Archive for the ‘curi’ Category
Rui Curi — the Brazilian scientist who threatened to sue the now-shuttered Science-Fraud.org site for criticizing his work — has rung up his second retraction, this one for a paper that he corrected earlier this year.
Here’s the Journal of Endocrinology notice, whose headers and language are a bit confusing, understandably, because it is retracting two things, a correction and the original paper: Read the rest of this entry »
The Journal of Endocrinology has run a correction for a paper by Rui Curi, the Brazilian scientist whose lawyers threatened Science-Fraud.org after the site ran a number of posts critical of Curi’s work.
Here’s the correction for “Effects of moderate electrical stimulation on reactive species production by primary rat skeletal muscle cells: Cross-talk between superoxide and nitric oxide production,” in the Journal of Cellular Physiology: Read the rest of this entry »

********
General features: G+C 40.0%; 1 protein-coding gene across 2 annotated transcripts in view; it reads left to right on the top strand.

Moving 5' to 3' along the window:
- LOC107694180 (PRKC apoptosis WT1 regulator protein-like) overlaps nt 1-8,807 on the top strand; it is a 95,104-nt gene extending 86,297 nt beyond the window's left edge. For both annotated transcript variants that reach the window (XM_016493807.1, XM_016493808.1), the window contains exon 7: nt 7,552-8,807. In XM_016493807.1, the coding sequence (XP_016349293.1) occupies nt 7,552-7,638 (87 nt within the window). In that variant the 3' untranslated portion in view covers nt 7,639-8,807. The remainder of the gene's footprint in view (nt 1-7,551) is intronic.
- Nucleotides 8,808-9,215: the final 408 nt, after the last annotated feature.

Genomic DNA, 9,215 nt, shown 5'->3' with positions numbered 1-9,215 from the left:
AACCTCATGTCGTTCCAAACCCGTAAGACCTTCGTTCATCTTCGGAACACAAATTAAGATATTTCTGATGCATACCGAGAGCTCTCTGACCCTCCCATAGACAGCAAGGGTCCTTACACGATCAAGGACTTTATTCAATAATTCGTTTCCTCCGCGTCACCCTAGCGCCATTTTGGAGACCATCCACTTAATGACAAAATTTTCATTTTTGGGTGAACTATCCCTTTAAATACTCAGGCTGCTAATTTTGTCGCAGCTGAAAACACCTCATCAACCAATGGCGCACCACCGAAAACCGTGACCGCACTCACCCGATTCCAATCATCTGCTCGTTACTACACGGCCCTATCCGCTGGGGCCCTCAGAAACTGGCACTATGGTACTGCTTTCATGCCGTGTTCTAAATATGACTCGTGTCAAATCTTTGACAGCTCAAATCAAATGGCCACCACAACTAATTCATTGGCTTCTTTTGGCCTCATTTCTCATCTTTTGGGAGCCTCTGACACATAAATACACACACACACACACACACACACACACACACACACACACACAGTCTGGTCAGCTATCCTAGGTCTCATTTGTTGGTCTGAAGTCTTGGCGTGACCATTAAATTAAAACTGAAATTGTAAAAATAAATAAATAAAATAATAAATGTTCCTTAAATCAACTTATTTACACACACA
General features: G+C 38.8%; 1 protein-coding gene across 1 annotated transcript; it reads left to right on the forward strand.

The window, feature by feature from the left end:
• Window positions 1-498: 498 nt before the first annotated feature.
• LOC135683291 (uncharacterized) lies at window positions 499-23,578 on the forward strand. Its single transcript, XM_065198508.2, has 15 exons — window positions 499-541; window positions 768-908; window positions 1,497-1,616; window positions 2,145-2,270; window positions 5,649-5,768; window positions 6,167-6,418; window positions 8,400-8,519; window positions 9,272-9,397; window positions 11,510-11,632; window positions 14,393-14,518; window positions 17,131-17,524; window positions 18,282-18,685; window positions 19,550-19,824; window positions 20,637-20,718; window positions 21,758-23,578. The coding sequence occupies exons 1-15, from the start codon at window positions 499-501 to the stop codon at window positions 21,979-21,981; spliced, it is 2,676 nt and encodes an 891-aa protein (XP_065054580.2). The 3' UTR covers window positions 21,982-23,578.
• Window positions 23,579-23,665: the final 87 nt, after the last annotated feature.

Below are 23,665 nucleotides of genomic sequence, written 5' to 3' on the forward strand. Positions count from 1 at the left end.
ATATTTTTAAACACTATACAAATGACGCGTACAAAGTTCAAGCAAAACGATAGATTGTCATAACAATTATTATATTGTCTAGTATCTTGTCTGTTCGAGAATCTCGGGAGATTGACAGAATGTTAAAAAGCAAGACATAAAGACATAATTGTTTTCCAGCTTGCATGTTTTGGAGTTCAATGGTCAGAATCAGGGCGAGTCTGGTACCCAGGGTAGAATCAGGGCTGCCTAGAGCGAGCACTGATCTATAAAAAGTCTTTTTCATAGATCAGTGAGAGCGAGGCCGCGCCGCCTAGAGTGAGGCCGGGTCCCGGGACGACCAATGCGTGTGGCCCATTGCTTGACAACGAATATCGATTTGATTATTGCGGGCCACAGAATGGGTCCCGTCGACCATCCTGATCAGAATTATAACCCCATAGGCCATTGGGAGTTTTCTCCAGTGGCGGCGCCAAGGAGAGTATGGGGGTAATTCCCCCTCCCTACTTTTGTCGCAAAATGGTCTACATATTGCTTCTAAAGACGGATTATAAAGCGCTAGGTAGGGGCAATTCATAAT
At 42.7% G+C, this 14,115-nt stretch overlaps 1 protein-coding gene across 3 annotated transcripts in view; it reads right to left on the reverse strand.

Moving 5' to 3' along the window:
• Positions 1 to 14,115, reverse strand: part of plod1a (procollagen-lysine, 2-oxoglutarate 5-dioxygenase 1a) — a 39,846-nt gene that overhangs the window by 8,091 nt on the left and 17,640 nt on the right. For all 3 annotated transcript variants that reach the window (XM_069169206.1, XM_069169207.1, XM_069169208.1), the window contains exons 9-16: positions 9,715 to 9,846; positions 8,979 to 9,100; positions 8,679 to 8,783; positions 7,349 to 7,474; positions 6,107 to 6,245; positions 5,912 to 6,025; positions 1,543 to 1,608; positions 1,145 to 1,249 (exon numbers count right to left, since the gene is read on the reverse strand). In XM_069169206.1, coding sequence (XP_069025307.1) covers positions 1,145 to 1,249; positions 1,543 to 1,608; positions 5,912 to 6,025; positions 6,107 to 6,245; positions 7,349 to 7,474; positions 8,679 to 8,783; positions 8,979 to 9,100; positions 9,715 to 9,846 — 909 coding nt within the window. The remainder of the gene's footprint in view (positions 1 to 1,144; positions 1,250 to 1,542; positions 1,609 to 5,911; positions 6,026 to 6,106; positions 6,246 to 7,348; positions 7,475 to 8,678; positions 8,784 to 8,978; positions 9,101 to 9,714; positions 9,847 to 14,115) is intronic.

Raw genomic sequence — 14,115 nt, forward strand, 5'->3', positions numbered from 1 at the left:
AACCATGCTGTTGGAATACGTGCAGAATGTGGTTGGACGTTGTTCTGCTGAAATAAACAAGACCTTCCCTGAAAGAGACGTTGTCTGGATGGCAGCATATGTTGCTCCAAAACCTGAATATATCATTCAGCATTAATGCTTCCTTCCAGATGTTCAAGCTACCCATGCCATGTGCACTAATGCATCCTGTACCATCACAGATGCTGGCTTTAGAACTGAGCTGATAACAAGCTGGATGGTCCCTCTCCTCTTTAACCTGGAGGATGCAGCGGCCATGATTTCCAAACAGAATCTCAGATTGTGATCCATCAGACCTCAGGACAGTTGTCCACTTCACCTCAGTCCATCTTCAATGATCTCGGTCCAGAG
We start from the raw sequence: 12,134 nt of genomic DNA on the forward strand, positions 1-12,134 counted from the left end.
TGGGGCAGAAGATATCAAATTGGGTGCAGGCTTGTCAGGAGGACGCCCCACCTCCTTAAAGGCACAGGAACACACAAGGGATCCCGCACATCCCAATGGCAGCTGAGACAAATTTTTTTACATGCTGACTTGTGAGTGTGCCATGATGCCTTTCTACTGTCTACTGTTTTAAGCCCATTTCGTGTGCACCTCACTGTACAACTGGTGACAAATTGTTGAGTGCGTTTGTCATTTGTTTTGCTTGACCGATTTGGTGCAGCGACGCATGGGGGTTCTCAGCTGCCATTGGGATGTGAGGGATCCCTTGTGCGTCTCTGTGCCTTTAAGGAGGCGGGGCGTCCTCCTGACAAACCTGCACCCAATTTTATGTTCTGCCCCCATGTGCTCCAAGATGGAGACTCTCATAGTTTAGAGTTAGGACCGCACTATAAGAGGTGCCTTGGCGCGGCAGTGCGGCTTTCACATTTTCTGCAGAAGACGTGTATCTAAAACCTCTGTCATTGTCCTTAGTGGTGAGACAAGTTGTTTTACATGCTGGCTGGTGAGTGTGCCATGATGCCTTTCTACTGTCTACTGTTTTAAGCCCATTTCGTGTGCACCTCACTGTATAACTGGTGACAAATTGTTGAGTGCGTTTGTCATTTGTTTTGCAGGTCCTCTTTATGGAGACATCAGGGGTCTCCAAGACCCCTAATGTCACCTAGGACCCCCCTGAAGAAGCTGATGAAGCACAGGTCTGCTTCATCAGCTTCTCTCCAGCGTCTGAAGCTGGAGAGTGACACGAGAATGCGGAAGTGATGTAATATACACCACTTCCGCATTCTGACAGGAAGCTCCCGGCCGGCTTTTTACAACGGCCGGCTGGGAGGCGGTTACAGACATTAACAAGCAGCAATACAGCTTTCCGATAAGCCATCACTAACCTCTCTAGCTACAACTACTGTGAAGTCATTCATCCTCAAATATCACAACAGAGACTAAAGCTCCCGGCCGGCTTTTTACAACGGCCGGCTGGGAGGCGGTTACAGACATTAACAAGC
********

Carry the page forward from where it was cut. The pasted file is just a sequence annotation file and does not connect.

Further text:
A few weeks ago, we reported on the shutdown of Science-Fraud.org, a site dedicated to highlighting problems with scientific papers, thanks to legal threats. At the same time, we noted that Rui Curi, one of the authors whose work had been questioned — and whose lawyers had sent the site a cease-and-desist letter — ended up retracting a paper the site had questioned.
Now, Curi has corrected another paper that featured on Science-Fraud.org. Here’s the notice: for “Comparative toxicity of oleic and linoleic acid on human lymphocytes,” which was originally published in Life Science in 2006: Read the rest of this entry »
A Brazilian author whose attorneys were the first to send the now-shuttered Science Fraud site a cease-and-desist letter has now had a paper retracted.
As Retraction Watch readers may know, Science Fraud shut down earlier this week in response to legal threats. Those threats were preceded by a cease-and-desist letter last month from attorneys for Rui Curi, of the University of Sao Paulo.
Curi’s work had been scrutinized by Science Fraud in a number of posts, with allegations of duplicated bands and re-used Western blots. With a gnawing suspicion that some of our more erudite readers will take issue with our use of “irony” here, Read the rest of this entry »